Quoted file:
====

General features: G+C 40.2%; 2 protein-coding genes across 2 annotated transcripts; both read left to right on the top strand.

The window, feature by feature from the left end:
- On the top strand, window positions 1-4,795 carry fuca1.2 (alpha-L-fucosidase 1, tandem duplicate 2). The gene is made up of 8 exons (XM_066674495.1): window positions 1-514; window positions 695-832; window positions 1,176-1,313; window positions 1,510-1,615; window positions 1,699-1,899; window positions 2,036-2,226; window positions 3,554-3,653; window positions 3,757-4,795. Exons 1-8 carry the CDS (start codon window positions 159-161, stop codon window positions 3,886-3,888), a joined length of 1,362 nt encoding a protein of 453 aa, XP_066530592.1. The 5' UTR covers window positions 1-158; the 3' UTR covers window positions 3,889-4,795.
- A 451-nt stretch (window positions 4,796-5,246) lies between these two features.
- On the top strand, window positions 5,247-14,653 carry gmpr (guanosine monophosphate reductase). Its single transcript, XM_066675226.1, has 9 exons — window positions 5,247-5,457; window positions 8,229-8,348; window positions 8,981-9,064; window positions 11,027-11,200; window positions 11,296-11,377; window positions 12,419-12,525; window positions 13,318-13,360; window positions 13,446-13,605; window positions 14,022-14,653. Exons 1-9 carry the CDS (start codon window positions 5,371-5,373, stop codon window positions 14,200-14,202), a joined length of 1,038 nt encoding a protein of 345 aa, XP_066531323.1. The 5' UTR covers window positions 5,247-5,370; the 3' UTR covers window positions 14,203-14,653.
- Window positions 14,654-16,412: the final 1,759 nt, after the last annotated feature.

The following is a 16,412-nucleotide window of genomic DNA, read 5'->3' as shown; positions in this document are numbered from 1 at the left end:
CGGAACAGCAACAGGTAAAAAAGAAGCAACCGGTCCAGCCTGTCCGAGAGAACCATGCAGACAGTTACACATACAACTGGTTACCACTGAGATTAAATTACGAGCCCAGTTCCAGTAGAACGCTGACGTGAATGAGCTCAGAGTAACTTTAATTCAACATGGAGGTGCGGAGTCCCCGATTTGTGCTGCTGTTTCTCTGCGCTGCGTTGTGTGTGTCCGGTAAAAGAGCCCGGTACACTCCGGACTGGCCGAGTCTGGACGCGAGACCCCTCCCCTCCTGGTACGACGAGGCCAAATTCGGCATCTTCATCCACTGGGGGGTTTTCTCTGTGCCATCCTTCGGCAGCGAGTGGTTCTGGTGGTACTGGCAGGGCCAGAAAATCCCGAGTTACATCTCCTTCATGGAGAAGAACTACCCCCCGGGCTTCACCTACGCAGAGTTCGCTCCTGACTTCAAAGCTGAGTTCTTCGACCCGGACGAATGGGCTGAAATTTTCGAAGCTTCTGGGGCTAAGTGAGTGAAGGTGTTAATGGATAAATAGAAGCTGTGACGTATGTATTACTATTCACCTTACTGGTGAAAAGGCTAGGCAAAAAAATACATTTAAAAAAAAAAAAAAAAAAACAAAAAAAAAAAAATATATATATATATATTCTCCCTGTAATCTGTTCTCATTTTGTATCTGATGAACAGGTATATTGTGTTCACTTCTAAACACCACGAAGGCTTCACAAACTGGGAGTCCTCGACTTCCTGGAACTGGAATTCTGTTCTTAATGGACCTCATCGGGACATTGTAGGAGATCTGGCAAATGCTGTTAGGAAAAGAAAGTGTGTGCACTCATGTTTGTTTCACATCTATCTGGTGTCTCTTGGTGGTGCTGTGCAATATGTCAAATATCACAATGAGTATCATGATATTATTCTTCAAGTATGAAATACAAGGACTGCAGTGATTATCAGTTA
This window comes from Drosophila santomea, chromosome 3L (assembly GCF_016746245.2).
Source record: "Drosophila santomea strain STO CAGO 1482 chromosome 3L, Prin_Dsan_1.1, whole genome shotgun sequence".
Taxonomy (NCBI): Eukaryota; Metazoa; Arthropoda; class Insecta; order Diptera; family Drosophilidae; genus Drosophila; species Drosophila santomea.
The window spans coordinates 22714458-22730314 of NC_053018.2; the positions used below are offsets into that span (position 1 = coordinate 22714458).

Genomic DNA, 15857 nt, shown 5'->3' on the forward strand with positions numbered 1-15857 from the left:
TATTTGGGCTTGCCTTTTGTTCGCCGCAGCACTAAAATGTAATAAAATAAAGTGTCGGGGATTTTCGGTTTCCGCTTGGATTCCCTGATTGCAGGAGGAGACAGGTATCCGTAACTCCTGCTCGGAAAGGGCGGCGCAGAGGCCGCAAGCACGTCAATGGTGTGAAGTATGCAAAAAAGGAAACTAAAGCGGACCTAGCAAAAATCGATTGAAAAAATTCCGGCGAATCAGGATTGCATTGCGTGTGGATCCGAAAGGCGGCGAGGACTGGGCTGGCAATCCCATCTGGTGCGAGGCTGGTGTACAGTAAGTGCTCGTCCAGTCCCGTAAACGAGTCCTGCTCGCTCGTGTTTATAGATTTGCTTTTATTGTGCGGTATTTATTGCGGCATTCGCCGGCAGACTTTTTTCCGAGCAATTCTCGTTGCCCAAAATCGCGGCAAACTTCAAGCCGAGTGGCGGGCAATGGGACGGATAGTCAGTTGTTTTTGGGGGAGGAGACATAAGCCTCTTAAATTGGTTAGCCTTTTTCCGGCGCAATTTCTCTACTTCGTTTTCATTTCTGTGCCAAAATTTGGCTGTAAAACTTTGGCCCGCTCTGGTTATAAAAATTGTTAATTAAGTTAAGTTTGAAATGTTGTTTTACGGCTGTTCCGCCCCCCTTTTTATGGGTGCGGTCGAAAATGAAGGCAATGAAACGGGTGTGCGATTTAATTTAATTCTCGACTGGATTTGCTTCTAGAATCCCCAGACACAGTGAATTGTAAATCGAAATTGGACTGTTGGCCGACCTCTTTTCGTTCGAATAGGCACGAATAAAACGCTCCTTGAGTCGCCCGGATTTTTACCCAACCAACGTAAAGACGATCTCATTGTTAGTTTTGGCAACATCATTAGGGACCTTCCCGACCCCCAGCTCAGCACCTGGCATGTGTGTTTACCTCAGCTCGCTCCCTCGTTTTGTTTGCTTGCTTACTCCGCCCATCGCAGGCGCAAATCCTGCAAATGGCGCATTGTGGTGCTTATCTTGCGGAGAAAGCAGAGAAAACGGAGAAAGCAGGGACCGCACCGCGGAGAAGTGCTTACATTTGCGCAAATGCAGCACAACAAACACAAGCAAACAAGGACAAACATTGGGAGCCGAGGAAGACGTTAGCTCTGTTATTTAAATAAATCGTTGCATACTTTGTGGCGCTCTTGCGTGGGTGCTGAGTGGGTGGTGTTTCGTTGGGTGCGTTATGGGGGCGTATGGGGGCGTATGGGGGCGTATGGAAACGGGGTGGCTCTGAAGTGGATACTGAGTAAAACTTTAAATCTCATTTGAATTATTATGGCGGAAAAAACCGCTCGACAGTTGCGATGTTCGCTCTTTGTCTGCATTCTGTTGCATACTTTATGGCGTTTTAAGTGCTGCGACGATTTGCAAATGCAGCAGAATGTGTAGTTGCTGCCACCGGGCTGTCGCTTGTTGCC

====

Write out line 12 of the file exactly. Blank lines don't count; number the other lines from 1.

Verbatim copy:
The window spans coordinates 22714458-22730314 of NC_053018.2; the positions used below are offsets into that span (position 1 = coordinate 22714458).